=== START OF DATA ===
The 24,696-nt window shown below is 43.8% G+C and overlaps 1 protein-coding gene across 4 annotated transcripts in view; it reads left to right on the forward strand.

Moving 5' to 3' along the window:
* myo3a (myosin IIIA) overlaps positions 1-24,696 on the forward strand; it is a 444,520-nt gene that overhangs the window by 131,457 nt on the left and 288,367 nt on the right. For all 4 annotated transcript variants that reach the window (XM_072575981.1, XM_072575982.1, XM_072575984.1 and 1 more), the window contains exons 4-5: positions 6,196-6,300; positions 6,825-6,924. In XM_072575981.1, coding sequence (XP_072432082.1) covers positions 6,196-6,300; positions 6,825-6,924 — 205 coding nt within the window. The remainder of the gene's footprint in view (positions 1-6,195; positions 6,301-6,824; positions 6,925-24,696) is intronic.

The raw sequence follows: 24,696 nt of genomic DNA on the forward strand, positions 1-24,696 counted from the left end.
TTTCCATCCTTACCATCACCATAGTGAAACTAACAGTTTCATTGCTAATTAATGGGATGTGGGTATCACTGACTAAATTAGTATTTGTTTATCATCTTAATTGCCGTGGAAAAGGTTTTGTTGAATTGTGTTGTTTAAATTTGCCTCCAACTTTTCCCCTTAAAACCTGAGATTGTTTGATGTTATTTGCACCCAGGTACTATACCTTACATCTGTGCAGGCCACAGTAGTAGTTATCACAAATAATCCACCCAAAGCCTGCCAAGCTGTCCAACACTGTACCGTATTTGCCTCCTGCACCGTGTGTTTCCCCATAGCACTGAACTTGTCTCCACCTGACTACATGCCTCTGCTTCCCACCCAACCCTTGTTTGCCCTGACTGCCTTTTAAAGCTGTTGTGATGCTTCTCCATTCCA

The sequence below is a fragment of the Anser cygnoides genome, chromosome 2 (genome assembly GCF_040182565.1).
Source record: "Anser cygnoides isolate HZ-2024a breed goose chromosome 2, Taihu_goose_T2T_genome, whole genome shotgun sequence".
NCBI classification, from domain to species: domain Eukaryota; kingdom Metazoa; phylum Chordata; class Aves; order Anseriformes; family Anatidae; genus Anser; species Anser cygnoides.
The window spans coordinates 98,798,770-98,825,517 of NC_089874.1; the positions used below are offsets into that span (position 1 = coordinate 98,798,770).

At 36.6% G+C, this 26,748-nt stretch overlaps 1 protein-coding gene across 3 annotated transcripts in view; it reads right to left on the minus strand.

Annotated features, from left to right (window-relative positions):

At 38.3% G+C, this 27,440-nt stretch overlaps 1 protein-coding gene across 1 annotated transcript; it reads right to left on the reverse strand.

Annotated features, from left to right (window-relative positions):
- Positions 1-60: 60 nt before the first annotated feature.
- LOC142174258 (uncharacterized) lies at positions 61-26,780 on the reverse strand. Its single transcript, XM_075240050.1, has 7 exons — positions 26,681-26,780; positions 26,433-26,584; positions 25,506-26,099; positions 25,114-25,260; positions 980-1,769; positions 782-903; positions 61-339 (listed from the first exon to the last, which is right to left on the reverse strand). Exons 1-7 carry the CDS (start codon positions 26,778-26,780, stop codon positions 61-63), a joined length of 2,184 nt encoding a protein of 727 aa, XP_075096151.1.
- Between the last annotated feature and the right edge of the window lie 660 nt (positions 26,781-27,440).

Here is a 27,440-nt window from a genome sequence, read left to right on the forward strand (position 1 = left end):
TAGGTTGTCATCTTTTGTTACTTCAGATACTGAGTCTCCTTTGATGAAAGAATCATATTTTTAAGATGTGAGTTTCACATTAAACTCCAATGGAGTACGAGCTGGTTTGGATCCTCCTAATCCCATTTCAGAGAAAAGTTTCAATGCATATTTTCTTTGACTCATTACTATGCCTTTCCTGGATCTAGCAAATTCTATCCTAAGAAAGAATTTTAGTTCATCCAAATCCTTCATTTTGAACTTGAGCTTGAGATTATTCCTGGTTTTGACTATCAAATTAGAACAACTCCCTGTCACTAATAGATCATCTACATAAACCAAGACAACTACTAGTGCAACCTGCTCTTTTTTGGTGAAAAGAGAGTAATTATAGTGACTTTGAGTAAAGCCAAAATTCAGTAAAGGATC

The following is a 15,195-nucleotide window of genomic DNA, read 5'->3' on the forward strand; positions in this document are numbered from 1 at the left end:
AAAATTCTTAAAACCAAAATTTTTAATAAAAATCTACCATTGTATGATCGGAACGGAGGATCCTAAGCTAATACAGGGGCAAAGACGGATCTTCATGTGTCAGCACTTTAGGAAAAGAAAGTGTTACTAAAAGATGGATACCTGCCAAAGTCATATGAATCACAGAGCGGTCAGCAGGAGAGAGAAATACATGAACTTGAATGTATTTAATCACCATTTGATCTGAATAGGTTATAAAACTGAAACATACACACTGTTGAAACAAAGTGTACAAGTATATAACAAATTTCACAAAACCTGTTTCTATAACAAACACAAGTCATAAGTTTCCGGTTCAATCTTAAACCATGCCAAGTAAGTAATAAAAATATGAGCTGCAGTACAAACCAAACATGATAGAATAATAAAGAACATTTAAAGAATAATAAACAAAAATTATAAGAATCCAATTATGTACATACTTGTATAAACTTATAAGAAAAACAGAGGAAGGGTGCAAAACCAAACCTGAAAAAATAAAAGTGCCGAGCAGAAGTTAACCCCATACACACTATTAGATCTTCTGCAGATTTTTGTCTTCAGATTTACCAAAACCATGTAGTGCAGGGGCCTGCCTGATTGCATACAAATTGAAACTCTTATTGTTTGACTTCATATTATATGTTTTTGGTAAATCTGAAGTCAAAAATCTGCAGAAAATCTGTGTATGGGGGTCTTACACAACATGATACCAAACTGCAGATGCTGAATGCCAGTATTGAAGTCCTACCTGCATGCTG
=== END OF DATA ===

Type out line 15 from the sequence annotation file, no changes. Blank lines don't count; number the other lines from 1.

- LOC142174258 (uncharacterized) lies at positions 61-26,780 on the reverse strand. Its single transcript, XM_075240050.1, has 7 exons — positions 26,681-26,780; positions 26,433-26,584; positions 25,506-26,099; positions 25,114-25,260; positions 980-1,769; positions 782-903; positions 61-339 (listed from the first exon to the last, which is right to left on the reverse strand). Exons 1-7 carry the CDS (start codon positions 26,778-26,780, stop codon positions 61-63), a joined length of 2,184 nt encoding a protein of 727 aa, XP_075096151.1.